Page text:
February Sport Fishing Girls

Women who love fishing, tackle and boats.

February 12, 2014
We know you’re out there, and we want to put you in our informative girls-only galleries. You could be the winner, picked at random, of an assortment of great Yo-Zuri lures valued at $100. In this gallery, we hope you’ll discover something that you may not have known about a fish, a boat or a fishing destination. Send us your fishing photos to [email protected]. Darcie poses for a picture with a dolphin she caught out of Boynton Beach, Florida. Have you ever heard of a pompano dolphin? The lesser-known subspecies features a large, rectangular tongue tooth patch.
Brooke’s first red drum was the biggest catch of the day at 48 inches. Red drum get their name from their ability to make drumming sounds. During spawning, red drum males attract females by producing a drum-like noise by vibrating a muscle in their swim bladder.
Carolyn caught this kissable red snapper off the coast of Sargent, Texas. Texas state waters extend nine miles into the Gulf of Mexico, offering exceptional snapper fishing with less stringent regulations than federal waters.
These two lady anglers had little trouble with a 50-pound mahi. If the scales don’t lie, this catch is eligible for IGFA’s Dolphinfish Club. To qualify an angler must catch a dolphinfish that weighs 50 pounds or more on a certified scale. A photo of the angler and the fish is required.
Alyssa caught this mahi-mahi in August while fishing 40 miles offshore of Long Island, New York. The name mahi-mahi means “very strong” in Hawaiian.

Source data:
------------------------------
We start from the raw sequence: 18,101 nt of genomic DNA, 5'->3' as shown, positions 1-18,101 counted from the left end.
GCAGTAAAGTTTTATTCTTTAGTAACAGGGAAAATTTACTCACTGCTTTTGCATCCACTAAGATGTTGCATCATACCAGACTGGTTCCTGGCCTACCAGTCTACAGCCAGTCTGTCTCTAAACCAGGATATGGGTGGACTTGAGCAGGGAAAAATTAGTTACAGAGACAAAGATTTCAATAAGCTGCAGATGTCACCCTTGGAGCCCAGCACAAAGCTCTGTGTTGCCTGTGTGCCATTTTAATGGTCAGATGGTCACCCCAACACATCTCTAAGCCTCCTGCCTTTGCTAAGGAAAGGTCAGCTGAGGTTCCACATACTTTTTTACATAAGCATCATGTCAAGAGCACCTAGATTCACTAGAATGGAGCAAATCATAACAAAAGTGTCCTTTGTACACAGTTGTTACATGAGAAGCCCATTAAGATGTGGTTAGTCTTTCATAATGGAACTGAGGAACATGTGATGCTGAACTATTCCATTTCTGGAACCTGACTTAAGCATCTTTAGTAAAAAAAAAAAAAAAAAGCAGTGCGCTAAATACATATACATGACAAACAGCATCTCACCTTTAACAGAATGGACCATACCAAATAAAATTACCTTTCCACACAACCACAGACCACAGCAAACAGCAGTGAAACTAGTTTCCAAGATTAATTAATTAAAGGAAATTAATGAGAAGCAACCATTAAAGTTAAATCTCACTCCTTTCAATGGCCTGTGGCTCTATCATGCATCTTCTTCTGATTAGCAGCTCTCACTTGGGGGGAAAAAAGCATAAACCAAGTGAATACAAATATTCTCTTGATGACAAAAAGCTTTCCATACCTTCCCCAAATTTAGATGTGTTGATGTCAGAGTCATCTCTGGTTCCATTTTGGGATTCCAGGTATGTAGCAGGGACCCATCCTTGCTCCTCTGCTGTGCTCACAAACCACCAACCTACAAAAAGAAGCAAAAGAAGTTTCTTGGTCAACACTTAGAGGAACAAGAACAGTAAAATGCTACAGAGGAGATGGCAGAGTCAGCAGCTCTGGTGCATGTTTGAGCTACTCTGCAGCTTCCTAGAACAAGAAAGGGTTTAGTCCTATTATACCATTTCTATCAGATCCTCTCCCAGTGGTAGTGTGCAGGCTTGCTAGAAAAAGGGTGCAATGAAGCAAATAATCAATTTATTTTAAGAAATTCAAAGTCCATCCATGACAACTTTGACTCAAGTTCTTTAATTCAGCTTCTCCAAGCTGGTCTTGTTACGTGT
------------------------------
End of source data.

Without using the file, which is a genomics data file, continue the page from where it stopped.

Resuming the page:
Nicole says these two bigeye tunas were fought side by side off Virginia Beach. The bigeye is the prized tuna along the mid-Atlantic and Northeast states, known for their incredibly powerful runs and utter stinginess.
Brooke went kayak fishing in the marshes for striped bass. Stripers are an all-American game fish. It’s enormously important along the coast and in estuaries from Maine through the mid-Atlantic states, locally important south into northern Florida; it’s sometimes taken even in northern Gulf of Mexico estuaries.
Snook fishermen might recognize similar features in Cristy’s barramundi catch from Australia.The barramundi is a bit more thick-bodied and lacks the distinctive lateral-line bar. But the two are clearly kissing cousins in the same genus.
Sherre caught her first bull redfish near Port Sulphur, Louisiana. Bull reds are available from September to March in the marshes near Port Sulphur, located about 50 minutes southeast of New Orleans.
Monica caught this full-size red snapper in the Gulf of Mexico. Recently, the Gulf Council moved forward with an amendment to modernize allocation, something all recreational anglers can applaud.
Gaylynn caught this massive halibut in Alaska. According to the IGFA, the Pacific halibut is highly migratory. Tagging operations have shown that some adult specimens travel 2,000 miles or more, though others appear to remain near the spawning grounds. Gaylynn’s photo won a prize package of Yo-Zuri lures from Sport Fishing magazine. Be sure to send in your own photos to be part of the Sport Fishing Girls photo gallery and for your chance to win prizes.